Scientists have introduced a new technique for self-counselling. Participants were embodied in scanned copies of themselves in immersive virtual reality and explained a personal problem to a virtual representation of Dr Sigmund Freud
They were then transferred into the Freud virtual body, and from that perspective could see and hear their virtual doppelganger explain the problem. Then while in the Freud body they could give a response, for example, offer another way to view the problem, after which they were transferred back to their own virtual body in order to see and hear Freud’s response (of course their own response) delivered in a disguised voice. This transfer back and forth between the two bodies could be repeated many times, thus leading to a conversation between self, and self but embodied as Freud.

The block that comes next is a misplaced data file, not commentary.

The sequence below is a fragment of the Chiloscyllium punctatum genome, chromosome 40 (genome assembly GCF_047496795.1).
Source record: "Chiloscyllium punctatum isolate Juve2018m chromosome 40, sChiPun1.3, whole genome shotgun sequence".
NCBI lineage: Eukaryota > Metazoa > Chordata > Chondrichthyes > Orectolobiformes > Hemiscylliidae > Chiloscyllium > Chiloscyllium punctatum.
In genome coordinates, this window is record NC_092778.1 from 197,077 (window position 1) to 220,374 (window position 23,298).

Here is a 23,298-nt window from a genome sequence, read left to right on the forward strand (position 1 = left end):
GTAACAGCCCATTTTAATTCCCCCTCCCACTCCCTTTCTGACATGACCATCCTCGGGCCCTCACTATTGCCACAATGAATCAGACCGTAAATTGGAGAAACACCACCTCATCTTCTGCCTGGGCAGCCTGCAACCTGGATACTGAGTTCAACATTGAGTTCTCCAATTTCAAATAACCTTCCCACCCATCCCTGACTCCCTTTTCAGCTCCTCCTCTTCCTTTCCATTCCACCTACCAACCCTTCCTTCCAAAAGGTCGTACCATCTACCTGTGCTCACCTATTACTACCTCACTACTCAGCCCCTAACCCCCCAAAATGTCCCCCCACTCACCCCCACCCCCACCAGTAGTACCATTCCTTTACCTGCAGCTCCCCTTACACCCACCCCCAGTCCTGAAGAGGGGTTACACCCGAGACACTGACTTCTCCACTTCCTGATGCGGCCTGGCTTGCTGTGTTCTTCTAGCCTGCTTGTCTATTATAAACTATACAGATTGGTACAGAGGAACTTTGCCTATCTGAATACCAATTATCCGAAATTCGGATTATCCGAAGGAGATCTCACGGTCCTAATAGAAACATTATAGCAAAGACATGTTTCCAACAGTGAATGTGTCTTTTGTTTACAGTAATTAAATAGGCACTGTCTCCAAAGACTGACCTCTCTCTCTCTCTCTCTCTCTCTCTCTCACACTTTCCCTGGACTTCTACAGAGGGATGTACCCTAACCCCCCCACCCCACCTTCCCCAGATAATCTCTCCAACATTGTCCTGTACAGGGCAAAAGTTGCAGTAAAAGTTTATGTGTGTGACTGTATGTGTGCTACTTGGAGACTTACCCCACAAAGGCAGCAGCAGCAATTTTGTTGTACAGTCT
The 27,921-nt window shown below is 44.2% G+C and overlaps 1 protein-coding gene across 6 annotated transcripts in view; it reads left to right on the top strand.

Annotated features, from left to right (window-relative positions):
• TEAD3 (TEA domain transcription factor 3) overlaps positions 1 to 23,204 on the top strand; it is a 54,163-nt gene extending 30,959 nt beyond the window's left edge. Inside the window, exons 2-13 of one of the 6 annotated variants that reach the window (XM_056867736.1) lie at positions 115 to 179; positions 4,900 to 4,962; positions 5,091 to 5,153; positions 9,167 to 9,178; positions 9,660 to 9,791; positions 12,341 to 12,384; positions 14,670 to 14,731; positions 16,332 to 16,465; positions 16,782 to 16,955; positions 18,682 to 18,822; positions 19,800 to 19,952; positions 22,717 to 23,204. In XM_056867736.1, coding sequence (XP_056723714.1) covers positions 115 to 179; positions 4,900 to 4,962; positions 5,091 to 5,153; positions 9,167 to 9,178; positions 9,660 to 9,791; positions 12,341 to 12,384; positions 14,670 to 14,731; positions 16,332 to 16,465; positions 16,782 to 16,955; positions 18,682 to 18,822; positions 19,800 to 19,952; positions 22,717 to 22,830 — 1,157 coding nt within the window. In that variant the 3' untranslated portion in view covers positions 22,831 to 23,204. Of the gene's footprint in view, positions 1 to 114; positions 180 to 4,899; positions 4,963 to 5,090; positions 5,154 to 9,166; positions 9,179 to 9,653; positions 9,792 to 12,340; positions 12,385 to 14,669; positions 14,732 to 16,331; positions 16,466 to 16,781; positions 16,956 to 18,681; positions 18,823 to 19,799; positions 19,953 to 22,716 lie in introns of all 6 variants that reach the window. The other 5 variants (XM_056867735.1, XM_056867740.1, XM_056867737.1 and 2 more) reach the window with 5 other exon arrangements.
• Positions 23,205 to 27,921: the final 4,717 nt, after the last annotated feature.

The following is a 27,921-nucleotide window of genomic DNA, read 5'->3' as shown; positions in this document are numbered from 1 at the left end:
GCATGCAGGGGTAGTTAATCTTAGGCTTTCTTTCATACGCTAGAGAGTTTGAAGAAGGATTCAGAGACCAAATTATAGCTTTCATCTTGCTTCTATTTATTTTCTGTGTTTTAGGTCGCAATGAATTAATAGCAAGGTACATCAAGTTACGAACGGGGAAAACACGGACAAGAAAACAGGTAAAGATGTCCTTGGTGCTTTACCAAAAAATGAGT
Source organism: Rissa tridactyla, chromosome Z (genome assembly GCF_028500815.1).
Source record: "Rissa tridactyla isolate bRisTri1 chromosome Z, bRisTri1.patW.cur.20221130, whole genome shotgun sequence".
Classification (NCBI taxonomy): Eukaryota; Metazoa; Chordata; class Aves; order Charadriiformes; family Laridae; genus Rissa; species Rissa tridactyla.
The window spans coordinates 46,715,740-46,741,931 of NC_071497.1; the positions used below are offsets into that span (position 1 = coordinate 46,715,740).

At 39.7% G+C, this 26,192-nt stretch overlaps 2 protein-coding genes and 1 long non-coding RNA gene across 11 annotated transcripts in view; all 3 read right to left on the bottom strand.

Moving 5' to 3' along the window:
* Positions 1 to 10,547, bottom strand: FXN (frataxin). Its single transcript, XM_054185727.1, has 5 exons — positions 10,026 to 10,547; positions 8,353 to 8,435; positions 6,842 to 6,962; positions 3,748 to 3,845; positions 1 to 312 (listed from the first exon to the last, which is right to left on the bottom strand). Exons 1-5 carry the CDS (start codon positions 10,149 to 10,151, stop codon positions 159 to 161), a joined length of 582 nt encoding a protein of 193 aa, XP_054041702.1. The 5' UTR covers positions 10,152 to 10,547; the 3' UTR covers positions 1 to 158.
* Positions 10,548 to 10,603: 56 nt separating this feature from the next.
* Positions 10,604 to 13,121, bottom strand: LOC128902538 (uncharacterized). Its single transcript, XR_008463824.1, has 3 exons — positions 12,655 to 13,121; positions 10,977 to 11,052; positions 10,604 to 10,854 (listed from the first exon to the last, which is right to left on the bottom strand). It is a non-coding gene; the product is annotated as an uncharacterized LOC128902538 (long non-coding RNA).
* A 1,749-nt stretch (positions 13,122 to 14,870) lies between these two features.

We showed in the earlier study that the self-counselling technique produced better outcomes, in terms of improving the mood and happiness of participants with respect to their initial problem, when participants were embodied as the counsellor in the Freud virtual body compared to the counsellor being another duplicate of their own body. Moreover, being embodied as Freud with synchronous visuomotor feedback, corresponding to a strong illusion of body ownership over the Freud body, produced better outcomes compared with asynchronous visuomotor feedback corresponding to low body ownership. Although, being embodied as Freud with synchronous visuomotor feedback produced the best overall outcomes, on the average participants improved their mood and happiness with respect to their personal problem irrespective of the experimental condition: simply talking about their problem was sufficient to lead to some improvement. This phenomenon is considered as one of the common factors in psychotherapy.
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